Thursday, December 05, 2019

SEC has six strategies to open Thai capital market to Asean investors

Dec 01. 2014
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By Somluck Srimalee
The Nation

3,358 Viewed

The Securities and Exchange Commission has a five-year plan to make the Thai capital market a regional leader by introducing new rules allowing Asean companies to raise funds in this country's market.
The SEC has also proposed a civil-sanction law to protect investors from insider trading, the commission’s secretary-general, Dr Vorapol Socatiyanurak, said yesterday.
He said the SEC had six strategies to make Thailand’s capital market a source of funds for Asean countries, allowing them to issue debentures, new shares, depositary receipts (DR), and baht bonds, among others. 
The first is attaining high regulatory standards on par with internationally accepted standards by launching new rules whereby foreign firms, especially in Asean countries, can raise funds from Thailand’s capital market.
“We plan to launch new rules to allow private firms from Asean countries to issue debentures, new shares or DR or to be dual-listed in Thailand next year,” 
SEC deputy secretary-general Tipsuda Thavaramara said. “We are also negotiating with relevant parties such as the Finance Ministry and the Bank of Thailand on revising their rules to go along with this strategy. 
“If we want to be a financial hub in this region, we have to provide the opportunity for overseas firms, especially in Asean countries, to raise capital in our market.” 
She said the SEC would also launch new regulations on setting up infrastructure trust funds to raise money in Thailand’s capital market to invest in infrastructure businesses in neighbouring countries. The agency is also negotiating with the BOT on relaxing its rules governing Thai firms investing in infrastructure overseas.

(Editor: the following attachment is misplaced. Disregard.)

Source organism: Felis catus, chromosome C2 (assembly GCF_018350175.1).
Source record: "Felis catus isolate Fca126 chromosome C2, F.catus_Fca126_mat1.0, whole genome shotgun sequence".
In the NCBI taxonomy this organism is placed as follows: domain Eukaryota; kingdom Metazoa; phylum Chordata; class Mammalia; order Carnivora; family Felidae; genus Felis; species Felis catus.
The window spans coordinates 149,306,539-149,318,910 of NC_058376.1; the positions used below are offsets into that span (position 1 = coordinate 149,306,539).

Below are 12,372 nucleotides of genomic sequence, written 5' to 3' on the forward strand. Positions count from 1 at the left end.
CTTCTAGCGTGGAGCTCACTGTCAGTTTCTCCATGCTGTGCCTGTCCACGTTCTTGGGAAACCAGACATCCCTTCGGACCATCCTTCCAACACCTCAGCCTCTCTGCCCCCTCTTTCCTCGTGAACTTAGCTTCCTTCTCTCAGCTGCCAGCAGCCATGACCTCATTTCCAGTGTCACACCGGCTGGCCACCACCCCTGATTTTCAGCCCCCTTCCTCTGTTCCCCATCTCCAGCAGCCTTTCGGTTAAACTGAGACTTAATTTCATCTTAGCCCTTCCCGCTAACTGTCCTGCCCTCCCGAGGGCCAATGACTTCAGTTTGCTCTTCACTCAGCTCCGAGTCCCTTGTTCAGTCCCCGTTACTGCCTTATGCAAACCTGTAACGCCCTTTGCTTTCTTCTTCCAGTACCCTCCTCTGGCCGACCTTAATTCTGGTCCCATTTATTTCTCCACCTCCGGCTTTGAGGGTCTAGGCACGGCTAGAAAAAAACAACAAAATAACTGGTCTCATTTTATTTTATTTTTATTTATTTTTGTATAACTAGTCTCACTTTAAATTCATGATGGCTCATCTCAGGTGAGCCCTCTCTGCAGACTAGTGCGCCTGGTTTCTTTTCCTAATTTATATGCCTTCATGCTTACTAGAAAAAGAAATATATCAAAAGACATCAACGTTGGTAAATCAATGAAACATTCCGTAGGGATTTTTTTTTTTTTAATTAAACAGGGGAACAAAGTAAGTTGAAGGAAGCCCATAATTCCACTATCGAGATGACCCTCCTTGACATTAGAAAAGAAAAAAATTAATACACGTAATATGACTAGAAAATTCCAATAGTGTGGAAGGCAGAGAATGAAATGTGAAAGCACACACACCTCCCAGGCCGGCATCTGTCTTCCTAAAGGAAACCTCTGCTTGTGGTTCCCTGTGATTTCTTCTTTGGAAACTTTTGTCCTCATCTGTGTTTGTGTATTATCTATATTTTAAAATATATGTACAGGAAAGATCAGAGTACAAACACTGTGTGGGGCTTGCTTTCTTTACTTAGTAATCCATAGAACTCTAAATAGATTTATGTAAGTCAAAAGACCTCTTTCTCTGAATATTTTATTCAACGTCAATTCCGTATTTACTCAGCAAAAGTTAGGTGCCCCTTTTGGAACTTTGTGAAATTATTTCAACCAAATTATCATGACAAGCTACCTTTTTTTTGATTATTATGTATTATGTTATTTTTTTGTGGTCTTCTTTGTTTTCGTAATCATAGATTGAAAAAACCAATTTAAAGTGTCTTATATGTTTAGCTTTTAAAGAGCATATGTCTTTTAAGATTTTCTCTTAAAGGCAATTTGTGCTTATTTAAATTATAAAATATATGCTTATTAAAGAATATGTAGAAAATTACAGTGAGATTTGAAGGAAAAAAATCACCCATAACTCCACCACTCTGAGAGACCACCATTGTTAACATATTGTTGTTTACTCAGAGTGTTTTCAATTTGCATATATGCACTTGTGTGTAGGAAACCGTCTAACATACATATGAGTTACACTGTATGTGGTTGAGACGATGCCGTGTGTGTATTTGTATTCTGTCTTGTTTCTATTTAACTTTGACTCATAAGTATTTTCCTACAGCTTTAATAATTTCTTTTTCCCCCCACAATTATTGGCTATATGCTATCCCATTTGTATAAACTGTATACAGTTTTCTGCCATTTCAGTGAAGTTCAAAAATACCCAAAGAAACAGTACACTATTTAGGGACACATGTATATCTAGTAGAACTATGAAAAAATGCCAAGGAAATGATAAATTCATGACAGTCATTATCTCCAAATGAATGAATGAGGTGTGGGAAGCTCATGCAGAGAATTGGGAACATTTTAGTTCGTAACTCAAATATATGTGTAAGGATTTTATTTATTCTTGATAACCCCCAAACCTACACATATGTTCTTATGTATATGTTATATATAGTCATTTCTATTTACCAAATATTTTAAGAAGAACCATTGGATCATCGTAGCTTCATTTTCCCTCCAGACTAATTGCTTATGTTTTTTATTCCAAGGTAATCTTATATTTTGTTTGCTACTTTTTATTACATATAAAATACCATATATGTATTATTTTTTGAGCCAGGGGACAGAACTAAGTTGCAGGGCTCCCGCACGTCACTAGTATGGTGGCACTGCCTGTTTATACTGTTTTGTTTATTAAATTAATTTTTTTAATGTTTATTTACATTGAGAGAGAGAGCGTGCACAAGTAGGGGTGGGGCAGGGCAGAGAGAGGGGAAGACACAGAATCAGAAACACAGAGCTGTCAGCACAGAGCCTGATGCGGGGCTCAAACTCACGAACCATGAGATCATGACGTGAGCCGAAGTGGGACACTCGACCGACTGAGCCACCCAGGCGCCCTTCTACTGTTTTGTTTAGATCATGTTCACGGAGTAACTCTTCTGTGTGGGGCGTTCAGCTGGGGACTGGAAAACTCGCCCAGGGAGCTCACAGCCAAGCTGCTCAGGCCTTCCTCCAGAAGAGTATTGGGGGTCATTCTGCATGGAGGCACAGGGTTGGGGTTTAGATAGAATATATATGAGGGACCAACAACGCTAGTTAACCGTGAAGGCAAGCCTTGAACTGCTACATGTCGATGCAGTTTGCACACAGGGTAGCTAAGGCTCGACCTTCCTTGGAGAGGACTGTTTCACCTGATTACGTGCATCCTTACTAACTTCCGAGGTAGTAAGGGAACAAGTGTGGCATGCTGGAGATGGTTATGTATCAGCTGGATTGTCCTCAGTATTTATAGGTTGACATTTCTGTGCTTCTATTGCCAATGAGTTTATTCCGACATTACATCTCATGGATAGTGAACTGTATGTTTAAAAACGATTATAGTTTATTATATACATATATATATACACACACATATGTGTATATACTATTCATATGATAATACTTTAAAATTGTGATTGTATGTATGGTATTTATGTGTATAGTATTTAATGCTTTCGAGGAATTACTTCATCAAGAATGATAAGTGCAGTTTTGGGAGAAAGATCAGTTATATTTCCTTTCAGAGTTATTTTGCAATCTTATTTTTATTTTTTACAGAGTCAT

The SEC is also negotiating with the Public Debt Management Office of the Finance Ministry on allowing private firms in Asean to issue debentures in Thailand’s financial market. At present, such debenture issues must be proposed to the PDMO case by case. 
The second strategy is enhancing the efficiency of preventive measures and enforcement mechanisms in response to technology advancement by revising the Securities and Exchange Act to protect investors from speculators and inside traders more effectively.
To this end, the SEC has asked the Finance Ministry to consider a civil-sanctions law. The Council of State is reviewing this proposal. If approved by the ministry, it will be proposed to the Cabinet and, ultimately, the National Legislative Assembly, SEC deputy secretary-general Vasant Thienhom said.
Such legislation would allow allegations of wrongdoing in the capital market to be filed as civil cases, and not just as criminal complaints or administrative litigation. 
“We believe that this act will be effective next year,” he said.
The third strategy is increasing the market’s width and depth to promote it as a regional financial connector for investors in such instruments as baht bonds and DR.
Fourth is promoting market-based financing for all businesses, especially small and medium-sized enterprises and strategic sectors. The SEC plans to open up an SME market for businesses with too little capital to be listed on the Market for Alternative Investment.  
Fifth is creating quality investors and promoting financial literacy and knowledge about the capital market among the public to lessen social inequality. This is important as Thailand becomes an ageing society with more and more citizens needing to plan for retirement.
The sixth strategy is enhancing SEC efficiency to attain sustainable growth and drive the success of policy implementation.
Vorapol said: “When we do all of this we will support the country’s long-term economic growth and also make the country a financial hub for this region. When the Asean Economic Community becomes effective in 2015, Thailand will have to [compete] in Asean, and that means making investors interested in raising capital from the Thai market.”

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